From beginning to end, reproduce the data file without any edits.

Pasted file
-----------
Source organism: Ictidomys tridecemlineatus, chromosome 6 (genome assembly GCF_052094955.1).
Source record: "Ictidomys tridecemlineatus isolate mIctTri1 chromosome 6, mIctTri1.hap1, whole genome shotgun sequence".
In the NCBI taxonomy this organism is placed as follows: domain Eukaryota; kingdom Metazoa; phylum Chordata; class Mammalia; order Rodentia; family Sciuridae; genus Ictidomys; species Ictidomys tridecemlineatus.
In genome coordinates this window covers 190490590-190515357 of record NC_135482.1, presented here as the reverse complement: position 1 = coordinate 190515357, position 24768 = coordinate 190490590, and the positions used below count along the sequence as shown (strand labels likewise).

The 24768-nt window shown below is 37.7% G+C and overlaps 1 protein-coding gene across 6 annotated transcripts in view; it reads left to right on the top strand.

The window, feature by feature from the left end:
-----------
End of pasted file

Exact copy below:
Source organism: Ictidomys tridecemlineatus, chromosome 6 (genome assembly GCF_052094955.1).
Source record: "Ictidomys tridecemlineatus isolate mIctTri1 chromosome 6, mIctTri1.hap1, whole genome shotgun sequence".
In the NCBI taxonomy this organism is placed as follows: domain Eukaryota; kingdom Metazoa; phylum Chordata; class Mammalia; order Rodentia; family Sciuridae; genus Ictidomys; species Ictidomys tridecemlineatus.
In genome coordinates this window covers 190490590-190515357 of record NC_135482.1, presented here as the reverse complement: position 1 = coordinate 190515357, position 24768 = coordinate 190490590, and the positions used below count along the sequence as shown (strand labels likewise).

The 24768-nt window shown below is 37.7% G+C and overlaps 1 protein-coding gene across 6 annotated transcripts in view; it reads left to right on the top strand.

The window, feature by feature from the left end: